“Most of us use the term “fitting in” and “belonging” interchangeably … [but] fitting in and belonging are not the same thing … Fitting in is about assessing a situation and becoming who you need to be to be accepted. Belonging on the other hand doesn’t require us to change who we are; it requires us to be who we are.” ~ Brene Brown, The Gifts of Imperfection

There are times when you read something and it brings an epiphany, like a curtain being drawn back opening your thoughts to new vistas and realizations.

I read this paragraph at a time when the Navigator was struggling with social issues in his classroom. Whether due to increased social awareness of his classmates, increased workload on the Navigator, some combination of both, or something completely different that I didn’t realize, the Navigator’s stimming and struggling doing school work in the classroom was being noticed more and more.

“I hate it when people stare at me when I can’t get my work done,” he would complain. “When people stare at me, I can’t get my work done.”

It put him in a Catch-22.

While I had spoken to his general and special education teachers about holding the kids in his classroom accountable for unexpected behavior, and not just the Navigator, what he was experiencing was a part of a bigger issue.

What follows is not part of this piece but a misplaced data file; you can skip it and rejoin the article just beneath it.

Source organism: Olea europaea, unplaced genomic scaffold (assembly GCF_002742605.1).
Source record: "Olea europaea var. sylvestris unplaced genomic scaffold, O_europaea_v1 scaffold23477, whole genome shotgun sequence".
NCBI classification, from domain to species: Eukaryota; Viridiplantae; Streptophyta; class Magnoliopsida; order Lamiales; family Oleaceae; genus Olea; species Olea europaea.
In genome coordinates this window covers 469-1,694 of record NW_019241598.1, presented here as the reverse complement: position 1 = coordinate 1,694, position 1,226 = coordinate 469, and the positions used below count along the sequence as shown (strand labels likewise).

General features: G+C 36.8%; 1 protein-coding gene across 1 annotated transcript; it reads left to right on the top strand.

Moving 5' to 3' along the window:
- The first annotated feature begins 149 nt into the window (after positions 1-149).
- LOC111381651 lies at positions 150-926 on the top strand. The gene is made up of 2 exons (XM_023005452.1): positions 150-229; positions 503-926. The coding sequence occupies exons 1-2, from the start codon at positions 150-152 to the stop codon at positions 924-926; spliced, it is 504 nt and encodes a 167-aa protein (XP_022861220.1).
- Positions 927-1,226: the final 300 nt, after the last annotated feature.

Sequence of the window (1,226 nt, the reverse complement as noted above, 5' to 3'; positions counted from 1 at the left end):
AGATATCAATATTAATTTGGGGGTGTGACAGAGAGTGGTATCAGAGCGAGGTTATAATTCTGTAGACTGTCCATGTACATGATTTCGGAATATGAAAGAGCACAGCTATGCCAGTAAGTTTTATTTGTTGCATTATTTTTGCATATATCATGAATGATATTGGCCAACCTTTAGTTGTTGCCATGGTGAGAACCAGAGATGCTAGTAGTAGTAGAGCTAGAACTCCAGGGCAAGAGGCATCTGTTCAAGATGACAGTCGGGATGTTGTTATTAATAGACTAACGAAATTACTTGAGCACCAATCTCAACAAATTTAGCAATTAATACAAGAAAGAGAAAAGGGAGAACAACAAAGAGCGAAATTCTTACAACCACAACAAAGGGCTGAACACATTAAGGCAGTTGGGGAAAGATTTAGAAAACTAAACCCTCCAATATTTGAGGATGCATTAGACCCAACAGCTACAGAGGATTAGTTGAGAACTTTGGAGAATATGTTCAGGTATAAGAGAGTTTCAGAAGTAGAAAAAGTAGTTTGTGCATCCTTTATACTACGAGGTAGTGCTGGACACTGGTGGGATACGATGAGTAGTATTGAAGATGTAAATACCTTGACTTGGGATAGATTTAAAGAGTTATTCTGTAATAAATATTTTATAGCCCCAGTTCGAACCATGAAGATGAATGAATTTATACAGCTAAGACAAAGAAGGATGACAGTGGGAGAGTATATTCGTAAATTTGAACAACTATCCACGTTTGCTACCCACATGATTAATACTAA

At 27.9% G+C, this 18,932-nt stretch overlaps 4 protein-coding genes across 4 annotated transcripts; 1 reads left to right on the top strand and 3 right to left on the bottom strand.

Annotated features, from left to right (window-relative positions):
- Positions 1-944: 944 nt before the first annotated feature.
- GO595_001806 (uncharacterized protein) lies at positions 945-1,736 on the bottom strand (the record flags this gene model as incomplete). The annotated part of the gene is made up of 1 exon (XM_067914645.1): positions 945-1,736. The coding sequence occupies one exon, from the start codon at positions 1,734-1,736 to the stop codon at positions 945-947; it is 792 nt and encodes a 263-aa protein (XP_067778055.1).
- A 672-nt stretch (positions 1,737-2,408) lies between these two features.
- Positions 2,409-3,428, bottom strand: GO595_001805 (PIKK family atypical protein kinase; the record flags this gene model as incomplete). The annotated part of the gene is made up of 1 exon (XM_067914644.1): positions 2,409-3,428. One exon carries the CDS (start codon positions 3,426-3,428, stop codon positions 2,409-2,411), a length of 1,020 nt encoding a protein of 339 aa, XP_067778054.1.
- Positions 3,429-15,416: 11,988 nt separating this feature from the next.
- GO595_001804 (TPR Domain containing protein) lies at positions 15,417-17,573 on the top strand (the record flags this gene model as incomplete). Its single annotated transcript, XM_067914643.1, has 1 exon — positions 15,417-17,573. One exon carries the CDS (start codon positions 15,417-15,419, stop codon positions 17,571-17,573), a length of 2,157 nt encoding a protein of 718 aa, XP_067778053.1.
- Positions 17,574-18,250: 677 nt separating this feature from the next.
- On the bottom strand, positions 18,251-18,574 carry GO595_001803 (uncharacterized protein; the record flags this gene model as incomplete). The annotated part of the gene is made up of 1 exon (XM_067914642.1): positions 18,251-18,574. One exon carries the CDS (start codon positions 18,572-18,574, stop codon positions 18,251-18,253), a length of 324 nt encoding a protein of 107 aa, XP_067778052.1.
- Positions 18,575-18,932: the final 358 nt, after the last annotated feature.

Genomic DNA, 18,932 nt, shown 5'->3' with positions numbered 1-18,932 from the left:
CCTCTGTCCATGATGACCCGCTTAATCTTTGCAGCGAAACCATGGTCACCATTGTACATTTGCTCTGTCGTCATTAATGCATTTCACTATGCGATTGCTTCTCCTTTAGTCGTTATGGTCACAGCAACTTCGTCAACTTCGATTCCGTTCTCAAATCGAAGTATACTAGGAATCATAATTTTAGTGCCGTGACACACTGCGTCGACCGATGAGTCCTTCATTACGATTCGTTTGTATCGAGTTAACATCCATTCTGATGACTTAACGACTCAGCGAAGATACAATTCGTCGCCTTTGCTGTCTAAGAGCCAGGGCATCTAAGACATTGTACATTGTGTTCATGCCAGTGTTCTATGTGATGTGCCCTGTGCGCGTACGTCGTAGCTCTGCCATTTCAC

It was the difference between fitting-in and belonging.

A good education means being taught more than just how to fit in

The Navigator has worked very hard on learning the things he has been taught about fitting-in – what is expected and unexpected behavior, what to do and not do in the classroom, in conversations, on the playground, etc.

He has come a very long way in fitting-in – becoming who he needed to be to be accepted.

“Do you want to tell your classmates that you have autism?” I sometimes asked him, thinking it might help with the staring.

“Yes. And no.” he would answer.

I could understand his ambivalence – it is a double-edged sword. He wants understanding and acceptance, and he does not want ridicule and bullying.

He is not sure which he would receive if he told his classmates he had autism.

Perhaps this is one of the things he means when he says “home is safe.” At home he has belonging, he is accepted for who he is.

At school fitting-in doesn’t feel safe because if “fitting in is about assessing a situation and becoming who you need to be to be accepted,” and if from his perspective the situation may continually change, assessing the situation and coming who he needs to fit in would be a demanding full-time job.

Under those circumstances, there would be very little opportunity to relax, simply be who he was, and thereby feel safe.

But there is no belonging.

My eyes are opened. No longer can I settle for support of his learning to “fit in” only. We need to be supporting his belonging in the classroom, too.

Fitting In Versus Belonging

Attribution: THIS IS JACK’S LEGACY by marc falardeau
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